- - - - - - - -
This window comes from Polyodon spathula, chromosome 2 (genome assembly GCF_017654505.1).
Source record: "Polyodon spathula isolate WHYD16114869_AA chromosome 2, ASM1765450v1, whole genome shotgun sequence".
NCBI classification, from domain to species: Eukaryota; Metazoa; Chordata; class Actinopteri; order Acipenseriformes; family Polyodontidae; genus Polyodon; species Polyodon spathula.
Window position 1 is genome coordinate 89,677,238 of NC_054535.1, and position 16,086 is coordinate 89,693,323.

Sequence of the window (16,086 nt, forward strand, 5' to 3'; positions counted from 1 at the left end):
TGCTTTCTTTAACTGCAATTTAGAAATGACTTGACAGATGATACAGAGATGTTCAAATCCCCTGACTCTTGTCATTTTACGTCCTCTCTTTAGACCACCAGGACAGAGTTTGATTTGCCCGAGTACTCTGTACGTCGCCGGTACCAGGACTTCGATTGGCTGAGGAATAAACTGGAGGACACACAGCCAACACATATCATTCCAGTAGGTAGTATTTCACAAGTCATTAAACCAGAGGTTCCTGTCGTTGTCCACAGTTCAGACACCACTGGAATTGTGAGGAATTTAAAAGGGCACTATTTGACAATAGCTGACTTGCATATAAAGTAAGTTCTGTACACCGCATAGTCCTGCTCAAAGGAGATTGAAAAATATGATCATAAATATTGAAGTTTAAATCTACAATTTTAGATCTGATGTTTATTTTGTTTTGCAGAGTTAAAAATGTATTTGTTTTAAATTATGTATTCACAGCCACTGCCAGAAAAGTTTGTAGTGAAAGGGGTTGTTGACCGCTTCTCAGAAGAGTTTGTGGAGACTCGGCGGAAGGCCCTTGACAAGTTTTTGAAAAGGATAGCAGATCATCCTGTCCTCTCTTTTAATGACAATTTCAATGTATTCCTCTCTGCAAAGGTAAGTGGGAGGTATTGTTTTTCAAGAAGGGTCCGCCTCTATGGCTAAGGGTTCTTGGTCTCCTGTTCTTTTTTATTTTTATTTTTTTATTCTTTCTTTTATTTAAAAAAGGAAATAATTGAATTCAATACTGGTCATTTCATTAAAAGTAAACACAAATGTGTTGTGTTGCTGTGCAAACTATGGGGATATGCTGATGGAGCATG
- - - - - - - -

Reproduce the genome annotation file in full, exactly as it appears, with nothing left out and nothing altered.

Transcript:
This window comes from Polyodon spathula, chromosome 2 (genome assembly GCF_017654505.1).
Source record: "Polyodon spathula isolate WHYD16114869_AA chromosome 2, ASM1765450v1, whole genome shotgun sequence".
NCBI classification, from domain to species: Eukaryota; Metazoa; Chordata; class Actinopteri; order Acipenseriformes; family Polyodontidae; genus Polyodon; species Polyodon spathula.
Window position 1 is genome coordinate 89,677,238 of NC_054535.1, and position 16,086 is coordinate 89,693,323.

Sequence of the window (16,086 nt, forward strand, 5' to 3'; positions counted from 1 at the left end):
TGCTTTCTTTAACTGCAATTTAGAAATGACTTGACAGATGATACAGAGATGTTCAAATCCCCTGACTCTTGTCATTTTACGTCCTCTCTTTAGACCACCAGGACAGAGTTTGATTTGCCCGAGTACTCTGTACGTCGCCGGTACCAGGACTTCGATTGGCTGAGGAATAAACTGGAGGACACACAGCCAACACATATCATTCCAGTAGGTAGTATTTCACAAGTCATTAAACCAGAGGTTCCTGTCGTTGTCCACAGTTCAGACACCACTGGAATTGTGAGGAATTTAAAAGGGCACTATTTGACAATAGCTGACTTGCATATAAAGTAAGTTCTGTACACCGCATAGTCCTGCTCAAAGGAGATTGAAAAATATGATCATAAATATTGAAGTTTAAATCTACAATTTTAGATCTGATGTTTATTTTGTTTTGCAGAGTTAAAAATGTATTTGTTTTAAATTATGTATTCACAGCCACTGCCAGAAAAGTTTGTAGTGAAAGGGGTTGTTGACCGCTTCTCAGAAGAGTTTGTGGAGACTCGGCGGAAGGCCCTTGACAAGTTTTTGAAAAGGATAGCAGATCATCCTGTCCTCTCTTTTAATGACAATTTCAATGTATTCCTCTCTGCAAAGGTAAGTGGGAGGTATTGTTTTTCAAGAAGGGTCCGCCTCTATGGCTAAGGGTTCTTGGTCTCCTGTTCTTTTTTATTTTTATTTTTTTATTCTTTCTTTTATTTAAAAAAGGAAATAATTGAATTCAATACTGGTCATTTCATTAAAAGTAAACACAAATGTGTTGTGTTGCTGTGCAAACTATGGGGATATGCTGATGGAGCATG